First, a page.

[Truncated] Gold, chemical symbol Au, is a precious metal that exists in most soils, sediments and natural waters at extremely low concentrations (<1 μg/kg). It has become increasingly difficult to find, especially in geological landscapes that feature regolith and transported overburden. This research modified and evaluated a passive sampling technique, diffusive gradients in thin films (DGT), for the geochemical exploration of gold. The DGT technique is used extensively for measuring trace metal concentrations in waters, sediments and soils; however, the technique has not been applied to geochemical exploration until now. This thesis details how the technique has been modified to detect Au and applied in a range of environments, including in groundwater surrounding an Au deposit, in an estuary containing trace quantities of dissolved Au, and in auriferous soils obtained from four Australian prospects.
The DGT technique was modified to detect Au by developing a new binding layer made with activated carbon, which was then evaluated under well-defined laboratory conditions. The performance of this modification was assessed using Au(III) in solution by: 1) determining the diffusion coefficient of Au(III) in hydrogels; 2) determining the uptake of Au(III) by the new activated carbon binding layer; 3) assessing the capacity of the activated carbon binding layer to adsorb Au; 4) determining the effect of pH and ionic strength on performance, and; 5) assessing the selectivity of the new binding layer for Au. The DGT technique was shown to behave predictably under all tested conditions (CDGT was between 92% and 109% of solution concentrations), so long as changes to Au speciation (and therefore the diffusion coefficient) are accounted for.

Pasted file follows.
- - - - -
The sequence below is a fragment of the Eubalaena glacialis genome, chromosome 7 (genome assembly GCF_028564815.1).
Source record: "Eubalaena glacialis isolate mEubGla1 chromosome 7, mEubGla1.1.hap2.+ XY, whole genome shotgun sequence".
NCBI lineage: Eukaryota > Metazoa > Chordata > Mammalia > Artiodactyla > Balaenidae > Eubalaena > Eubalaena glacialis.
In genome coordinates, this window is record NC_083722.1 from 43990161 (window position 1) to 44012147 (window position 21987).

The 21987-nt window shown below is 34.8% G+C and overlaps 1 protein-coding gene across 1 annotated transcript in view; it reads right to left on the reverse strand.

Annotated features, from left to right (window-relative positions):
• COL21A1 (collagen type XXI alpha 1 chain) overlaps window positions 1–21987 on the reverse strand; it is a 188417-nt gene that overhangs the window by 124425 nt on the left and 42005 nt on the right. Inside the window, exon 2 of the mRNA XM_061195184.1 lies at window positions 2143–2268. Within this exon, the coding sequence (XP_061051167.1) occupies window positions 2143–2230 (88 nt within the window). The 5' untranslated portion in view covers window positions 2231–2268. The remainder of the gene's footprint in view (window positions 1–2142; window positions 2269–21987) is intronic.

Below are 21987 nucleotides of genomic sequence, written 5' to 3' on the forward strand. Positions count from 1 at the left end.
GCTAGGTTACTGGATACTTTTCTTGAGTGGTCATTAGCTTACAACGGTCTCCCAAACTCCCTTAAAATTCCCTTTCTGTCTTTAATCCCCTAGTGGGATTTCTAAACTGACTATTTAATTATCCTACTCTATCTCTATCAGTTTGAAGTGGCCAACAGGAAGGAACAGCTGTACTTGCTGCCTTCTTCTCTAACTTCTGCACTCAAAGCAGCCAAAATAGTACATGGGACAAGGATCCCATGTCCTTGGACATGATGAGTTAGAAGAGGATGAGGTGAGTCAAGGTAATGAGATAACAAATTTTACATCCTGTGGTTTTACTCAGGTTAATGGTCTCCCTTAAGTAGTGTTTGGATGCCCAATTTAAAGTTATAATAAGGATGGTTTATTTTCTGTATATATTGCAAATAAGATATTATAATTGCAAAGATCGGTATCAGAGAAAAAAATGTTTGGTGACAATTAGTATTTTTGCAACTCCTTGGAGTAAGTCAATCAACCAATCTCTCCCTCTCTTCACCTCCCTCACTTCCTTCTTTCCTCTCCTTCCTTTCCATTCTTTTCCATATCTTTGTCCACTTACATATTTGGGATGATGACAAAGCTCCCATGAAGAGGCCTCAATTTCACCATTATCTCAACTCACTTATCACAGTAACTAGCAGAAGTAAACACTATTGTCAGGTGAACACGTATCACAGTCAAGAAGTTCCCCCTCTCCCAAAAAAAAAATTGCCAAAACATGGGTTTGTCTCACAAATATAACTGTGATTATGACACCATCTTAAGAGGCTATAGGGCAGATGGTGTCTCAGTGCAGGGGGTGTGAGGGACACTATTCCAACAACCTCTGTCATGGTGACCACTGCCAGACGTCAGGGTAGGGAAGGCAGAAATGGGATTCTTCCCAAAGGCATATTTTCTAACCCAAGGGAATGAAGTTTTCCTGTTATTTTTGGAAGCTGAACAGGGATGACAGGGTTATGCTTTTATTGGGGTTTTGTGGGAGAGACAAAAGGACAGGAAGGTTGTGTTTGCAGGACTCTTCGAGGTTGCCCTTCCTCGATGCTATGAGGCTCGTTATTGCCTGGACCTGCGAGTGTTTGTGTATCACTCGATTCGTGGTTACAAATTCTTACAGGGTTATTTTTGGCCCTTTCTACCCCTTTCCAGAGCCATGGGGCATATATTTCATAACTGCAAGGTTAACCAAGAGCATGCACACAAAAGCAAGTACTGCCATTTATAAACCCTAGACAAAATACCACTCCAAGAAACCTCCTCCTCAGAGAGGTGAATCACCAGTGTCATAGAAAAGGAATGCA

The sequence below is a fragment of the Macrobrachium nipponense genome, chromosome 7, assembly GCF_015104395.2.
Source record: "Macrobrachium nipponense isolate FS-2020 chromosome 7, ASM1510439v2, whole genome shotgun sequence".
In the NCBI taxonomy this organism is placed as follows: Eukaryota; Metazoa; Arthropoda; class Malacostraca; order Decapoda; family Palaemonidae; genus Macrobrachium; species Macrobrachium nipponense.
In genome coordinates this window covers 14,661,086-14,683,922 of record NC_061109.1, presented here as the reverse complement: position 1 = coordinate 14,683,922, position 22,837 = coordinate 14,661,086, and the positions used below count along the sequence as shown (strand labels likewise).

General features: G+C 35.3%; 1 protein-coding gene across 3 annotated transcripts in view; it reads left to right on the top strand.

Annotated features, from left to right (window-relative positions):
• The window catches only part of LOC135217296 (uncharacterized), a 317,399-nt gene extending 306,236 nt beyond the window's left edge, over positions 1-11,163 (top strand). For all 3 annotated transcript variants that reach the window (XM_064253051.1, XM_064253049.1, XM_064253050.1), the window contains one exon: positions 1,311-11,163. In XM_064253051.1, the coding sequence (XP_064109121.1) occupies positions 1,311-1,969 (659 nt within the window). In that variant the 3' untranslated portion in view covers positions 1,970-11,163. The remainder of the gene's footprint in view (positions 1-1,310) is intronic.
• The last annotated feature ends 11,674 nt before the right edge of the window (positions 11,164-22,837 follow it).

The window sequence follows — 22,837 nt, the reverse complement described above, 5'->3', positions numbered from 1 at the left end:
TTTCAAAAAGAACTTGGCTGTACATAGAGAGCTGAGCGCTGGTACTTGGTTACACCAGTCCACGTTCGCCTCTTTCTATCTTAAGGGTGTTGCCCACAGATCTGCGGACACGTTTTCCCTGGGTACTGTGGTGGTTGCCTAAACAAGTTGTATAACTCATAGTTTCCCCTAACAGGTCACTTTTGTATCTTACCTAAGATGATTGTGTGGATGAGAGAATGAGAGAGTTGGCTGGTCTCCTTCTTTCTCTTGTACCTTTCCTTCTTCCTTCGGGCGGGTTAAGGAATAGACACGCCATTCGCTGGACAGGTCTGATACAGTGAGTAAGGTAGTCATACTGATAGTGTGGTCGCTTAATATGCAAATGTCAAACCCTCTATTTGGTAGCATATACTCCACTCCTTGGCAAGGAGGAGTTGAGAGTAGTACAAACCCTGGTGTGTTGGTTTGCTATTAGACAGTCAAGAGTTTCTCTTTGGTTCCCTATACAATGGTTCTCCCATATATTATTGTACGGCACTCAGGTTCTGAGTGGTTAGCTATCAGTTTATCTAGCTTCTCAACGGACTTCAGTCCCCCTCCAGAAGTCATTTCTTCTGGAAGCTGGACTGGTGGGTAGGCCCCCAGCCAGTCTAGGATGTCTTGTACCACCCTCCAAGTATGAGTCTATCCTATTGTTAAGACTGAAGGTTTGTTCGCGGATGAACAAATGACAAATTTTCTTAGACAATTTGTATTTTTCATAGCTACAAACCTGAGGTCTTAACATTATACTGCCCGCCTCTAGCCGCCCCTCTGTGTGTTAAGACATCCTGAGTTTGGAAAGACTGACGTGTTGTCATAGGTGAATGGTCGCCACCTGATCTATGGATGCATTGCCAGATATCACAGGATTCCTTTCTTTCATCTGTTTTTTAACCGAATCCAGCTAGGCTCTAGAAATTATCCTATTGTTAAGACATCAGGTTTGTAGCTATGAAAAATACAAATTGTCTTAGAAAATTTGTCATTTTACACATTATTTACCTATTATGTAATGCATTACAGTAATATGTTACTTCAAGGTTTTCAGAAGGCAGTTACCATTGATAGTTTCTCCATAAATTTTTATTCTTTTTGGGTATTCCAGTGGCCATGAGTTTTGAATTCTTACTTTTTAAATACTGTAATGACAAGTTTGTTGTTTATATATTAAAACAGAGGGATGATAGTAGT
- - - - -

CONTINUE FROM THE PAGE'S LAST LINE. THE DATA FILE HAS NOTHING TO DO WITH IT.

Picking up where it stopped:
The second phase involved assessing the DGT technique in groundwater surrounding a known Au deposit. The DGT technique successfully detected signatures of Au mineralization in groundwater (between 2.0 ng/L and 213.4 ng/L), as well as associated pathfinder elements (As and Sb), which were statistically correlated with grab-sample Au. This study also evaluated DGT devices equipped with Purolite® A100/2412 binding gels for the detection of nanoparticles. Generally, the DGT technique demonstrated methodological improvement over grab sampling of groundwater for Au and pathfinders with respect to sensitivity (detection limit of 1.8 ng/L), replication and portability. In the field, Purolite DGT detected a considerably higher concentration of Au in two boreholes than measured by carbon DGT, suggesting the possible existence of Au nanoparticles in these waters; however, further investigation is required.
|Qualification||Doctor of Philosophy|
|Publication status||Unpublished - 2013|